Given the disaster unfolding in Iraq, there is a tendency to look for some hidden plan, some clever conspiracy that mere mortals cannot fathom. Most likely, the neocons and Bush Cheney truly figured the Iraq war would go smoothly and Iran (and Syria) would fall next. When it didn't their fall back position was just to muddle through and hope for a miracle.

Thanx,
Lysander

Posted by: Lysander | May 12, 2007 3:43:14 PM | 3

@anna missed -

thanks for the praise (much needed).

You are refering to this piece at IraqSlogger:

In what is, by far, the most important news item of the day, Az-Zaman and al-Hayat have reported that the Supreme Council for the Islamic Revolution in Iraq (SCIRI) has decided to change its name, break with the Iranian clerical establishment and replace the Iranian Ayatollah Ali Khamena’i with Najaf-based Ali al-Sistani as their spiritual authority.
Alamet has pointed to that piece here.

I certainly have some doubts about that. This would be huge, unprecedented and the sources given are not impartial. Let's wait for some confirmation.

You say:

[this] also carries the highest risk factor, should the Iraqi government fall totally under Iran's spell. If this were to happen the U.S. would not only have lost Iraq, but would have also suffered a major defeat regionally in alienating its traditional (arabist) allies.
Yes, unless the U.S. has/makes a deal with the Shia Iran.

If the U.S. can permanently align itself with Iran, a Shia government in Iraq would be very welcome. The traditional allies, Sunni Saudi Arabia would be screwed. Who cares?

Their oil-capacity is near its peak anyway while Iraq's and Iran's is underdeveloped.

The strategic value of an alignment with Iran may outweight for some a continuation of the alliance with the Saudis. The Saudi Kingdom is a simple dictatorship based on an extrem religious view (wahhhabism).

Iran is a republic, a religious one but so what. At least they cast votes - much easier to argue that their rulers are friendly.

Posted by: b | May 12, 2007 3:58:01 PM | 4

@Lysander

1) There are no Arabists in the administration.
I'd count Gates as one even though he was incolved in Iran-Contra.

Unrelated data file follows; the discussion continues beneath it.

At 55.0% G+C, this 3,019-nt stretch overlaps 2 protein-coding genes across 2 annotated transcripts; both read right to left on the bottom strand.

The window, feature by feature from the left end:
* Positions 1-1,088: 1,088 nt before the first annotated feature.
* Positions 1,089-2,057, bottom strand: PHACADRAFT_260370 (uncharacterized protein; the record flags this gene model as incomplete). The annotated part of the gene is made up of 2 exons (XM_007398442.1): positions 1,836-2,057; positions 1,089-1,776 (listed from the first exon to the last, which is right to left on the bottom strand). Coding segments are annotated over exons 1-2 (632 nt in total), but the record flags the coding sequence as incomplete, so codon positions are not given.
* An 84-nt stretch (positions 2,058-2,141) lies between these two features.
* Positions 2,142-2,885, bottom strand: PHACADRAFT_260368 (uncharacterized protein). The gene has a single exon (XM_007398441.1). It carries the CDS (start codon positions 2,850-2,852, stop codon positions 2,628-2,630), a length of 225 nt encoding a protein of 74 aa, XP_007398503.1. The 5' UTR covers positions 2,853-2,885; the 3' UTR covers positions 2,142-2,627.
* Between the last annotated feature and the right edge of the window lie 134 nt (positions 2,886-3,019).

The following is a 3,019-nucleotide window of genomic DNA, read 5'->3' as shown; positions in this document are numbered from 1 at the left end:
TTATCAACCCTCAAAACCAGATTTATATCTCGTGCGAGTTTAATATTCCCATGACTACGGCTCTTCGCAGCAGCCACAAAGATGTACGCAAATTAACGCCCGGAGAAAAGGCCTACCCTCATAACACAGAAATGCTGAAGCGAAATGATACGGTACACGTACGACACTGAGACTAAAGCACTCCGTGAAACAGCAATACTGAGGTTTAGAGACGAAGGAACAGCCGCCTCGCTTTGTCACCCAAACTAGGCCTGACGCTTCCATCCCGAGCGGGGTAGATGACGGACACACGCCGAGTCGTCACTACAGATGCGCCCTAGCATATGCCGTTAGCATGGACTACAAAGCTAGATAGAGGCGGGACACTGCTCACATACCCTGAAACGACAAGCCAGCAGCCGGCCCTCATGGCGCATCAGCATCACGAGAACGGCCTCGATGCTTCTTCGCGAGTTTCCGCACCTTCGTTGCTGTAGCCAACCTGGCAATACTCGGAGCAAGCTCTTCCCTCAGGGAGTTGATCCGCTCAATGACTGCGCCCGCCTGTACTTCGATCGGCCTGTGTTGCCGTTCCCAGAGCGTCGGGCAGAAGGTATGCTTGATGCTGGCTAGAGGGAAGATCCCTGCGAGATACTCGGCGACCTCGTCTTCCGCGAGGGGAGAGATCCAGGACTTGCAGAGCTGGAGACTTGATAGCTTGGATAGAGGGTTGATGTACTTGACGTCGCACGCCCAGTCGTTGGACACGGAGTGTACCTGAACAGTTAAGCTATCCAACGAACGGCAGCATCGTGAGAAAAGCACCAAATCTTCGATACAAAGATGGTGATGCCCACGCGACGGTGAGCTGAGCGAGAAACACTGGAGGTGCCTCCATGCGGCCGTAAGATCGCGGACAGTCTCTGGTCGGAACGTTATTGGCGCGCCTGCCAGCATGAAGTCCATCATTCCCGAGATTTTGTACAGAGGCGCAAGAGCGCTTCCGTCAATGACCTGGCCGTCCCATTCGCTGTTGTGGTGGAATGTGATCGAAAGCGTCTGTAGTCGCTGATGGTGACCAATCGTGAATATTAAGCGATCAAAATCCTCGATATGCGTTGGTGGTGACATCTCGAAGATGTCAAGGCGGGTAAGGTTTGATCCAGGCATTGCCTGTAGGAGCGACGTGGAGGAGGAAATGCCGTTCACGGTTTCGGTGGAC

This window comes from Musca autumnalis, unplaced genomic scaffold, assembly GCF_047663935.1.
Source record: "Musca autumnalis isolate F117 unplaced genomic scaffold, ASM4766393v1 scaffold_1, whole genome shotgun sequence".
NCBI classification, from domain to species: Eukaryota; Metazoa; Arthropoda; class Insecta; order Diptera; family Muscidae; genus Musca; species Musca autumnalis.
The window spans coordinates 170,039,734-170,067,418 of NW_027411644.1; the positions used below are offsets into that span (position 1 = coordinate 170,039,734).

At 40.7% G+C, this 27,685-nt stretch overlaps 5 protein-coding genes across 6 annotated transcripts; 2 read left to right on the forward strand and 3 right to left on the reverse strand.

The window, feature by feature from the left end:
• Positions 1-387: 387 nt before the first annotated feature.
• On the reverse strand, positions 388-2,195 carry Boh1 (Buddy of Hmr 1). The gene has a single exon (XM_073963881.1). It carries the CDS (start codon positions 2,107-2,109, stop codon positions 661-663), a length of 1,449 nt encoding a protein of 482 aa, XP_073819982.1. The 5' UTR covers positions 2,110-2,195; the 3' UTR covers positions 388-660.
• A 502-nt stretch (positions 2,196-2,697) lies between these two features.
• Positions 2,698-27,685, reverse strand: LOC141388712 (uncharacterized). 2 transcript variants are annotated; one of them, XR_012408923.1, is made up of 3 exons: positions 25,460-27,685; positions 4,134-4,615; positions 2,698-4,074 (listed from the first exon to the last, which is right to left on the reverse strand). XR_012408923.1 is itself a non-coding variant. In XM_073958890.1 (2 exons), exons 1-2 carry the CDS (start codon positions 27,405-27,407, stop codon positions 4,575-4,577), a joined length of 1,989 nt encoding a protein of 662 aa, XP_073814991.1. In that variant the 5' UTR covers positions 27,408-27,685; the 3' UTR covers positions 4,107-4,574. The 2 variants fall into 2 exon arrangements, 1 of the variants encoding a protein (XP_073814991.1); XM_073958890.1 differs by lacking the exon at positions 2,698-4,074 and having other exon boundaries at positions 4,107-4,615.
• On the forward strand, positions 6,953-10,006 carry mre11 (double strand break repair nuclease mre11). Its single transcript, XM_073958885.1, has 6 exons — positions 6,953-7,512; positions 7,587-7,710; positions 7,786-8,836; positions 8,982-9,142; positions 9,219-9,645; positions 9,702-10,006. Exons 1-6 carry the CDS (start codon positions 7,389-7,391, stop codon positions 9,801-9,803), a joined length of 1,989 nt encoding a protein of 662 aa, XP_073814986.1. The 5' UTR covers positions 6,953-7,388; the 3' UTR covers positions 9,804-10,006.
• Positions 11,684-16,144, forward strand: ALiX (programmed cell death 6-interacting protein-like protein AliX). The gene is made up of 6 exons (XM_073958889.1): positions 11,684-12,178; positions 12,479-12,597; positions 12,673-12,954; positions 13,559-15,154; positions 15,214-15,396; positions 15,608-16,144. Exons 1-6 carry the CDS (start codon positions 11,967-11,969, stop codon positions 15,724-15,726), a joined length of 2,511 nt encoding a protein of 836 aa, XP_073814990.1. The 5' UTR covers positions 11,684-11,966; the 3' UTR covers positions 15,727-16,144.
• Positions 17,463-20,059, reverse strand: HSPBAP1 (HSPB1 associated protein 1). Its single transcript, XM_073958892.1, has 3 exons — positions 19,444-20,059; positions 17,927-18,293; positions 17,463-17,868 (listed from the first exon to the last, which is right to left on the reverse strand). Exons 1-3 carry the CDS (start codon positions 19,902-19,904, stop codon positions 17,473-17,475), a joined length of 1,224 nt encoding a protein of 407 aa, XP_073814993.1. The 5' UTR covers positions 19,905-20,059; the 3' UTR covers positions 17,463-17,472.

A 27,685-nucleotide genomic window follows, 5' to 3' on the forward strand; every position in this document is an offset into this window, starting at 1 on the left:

2) Those RAers such as Baker are calling for reconciliation with Iran. This call has met with extreme vitriole from the neocon right AND!! Saudi Arabia and even the Sunni leaders in Iraq with ties to the insurgency.
From the Saudi side it was Prince Bandar, a neo-con, who argued against it. He currently is metaphorically on ice.

3)Saudi Arabia is too vital to be treated cavalierly. Talk of breaking its oil monopoly was all over the airwaves 2003, but the result has in fact made Saudi wealthier and more influencial. No reason to think a destabelized Iran would have a different result. It would also add to Russia's wealth and power, presumably not a goal of RAers or RZers.

The argument I try to decipher above would stabilize Iran.

4) The other tack of reconciling with the mullahs isn't appetizing either. If the U.S. were to lift its objections, all the worlds oil companies would compete for Iran's business and there's no reason to believe Exxon-Mobile would be advantaged over Total or Petro China. The U.S. is not inclined to leave these matters to chance.

It would offer a deal - whatever you make think of him, Cheney does know how to make such.

5) As for the "clearing Iraq as a gift" idea, that buys the U.S. no leverage. Iran is going to take it anyway. As for the Sunni insurgency, Iran has no wish to see it disappear. It's that insurgency that has prevented a U.S. attack on Iran.

Carriers are leverage - as Cheney pointed out - that's why the U.S. builds such.

6) You can ask the Israelis how well that Zionist-Shiite alliance is going for them.

It DID go well fo them some time - why not trying again?

Given the disaster unfolding in Iraq, there is a tendency to look for some hidden plan, some clever conspiracy that mere mortals cannot fathom. Most likely, the neocons and Bush Cheney truly figured the Iraq war would go smoothly and Iran (and Syria) would fall next. When it didn't their fall back position was just to muddle through and hope for a miracle.

Posted by: b | May 12, 2007 4:12:20 PM | 5

Bernhardt, thanks for the response.

1) There are no Arabists in the administration.
"I'd count Gates as one even though he was incolved in Iran-Contra."

Fair enough, but gates is the least hawkish wrt to Iran and was even part of the ISG report along with Baker. Those two, Along with Brent Scowcroft, are referred to as Right Arabists but are the ones most in favor of engaging Iran. A position for which they are pilloried by by the pro Israel right, as well as by Saudi and even the Iraqi insurgents. Gates is hated by the Israeli right precisely BECAUSE he wants to engage Iran...or at least said he did before coming to the Pentagon.

Suffice it to say, there is simply no coalition of Right Arabists blocking Bush and Cheney from engaging Iran if that is what they wanted to do.

"It would offer a deal - whatever you make think of him, Cheney does know how to make such."

But the deal would have to be accepting Iran as a nuclear and regional super power, with control or great influence over the worlds oil patch. That's especially true if Saudi is no longer a U.S. ally. The U.S. would have to take it on faith that the mullahs wouldn't turn against them or would magically disappear to be replaced by a compliant government. Cheney isn't the trusting sort and even a new government in Iran would quickly realize Iran's new power and ask "what do we need the Americans for?" Bear in mind the U.S prefers dependent allies, not independent ones; hence Israel, the Kurds New Europe, moving its bases from Germany to Romania, French bashing, etc.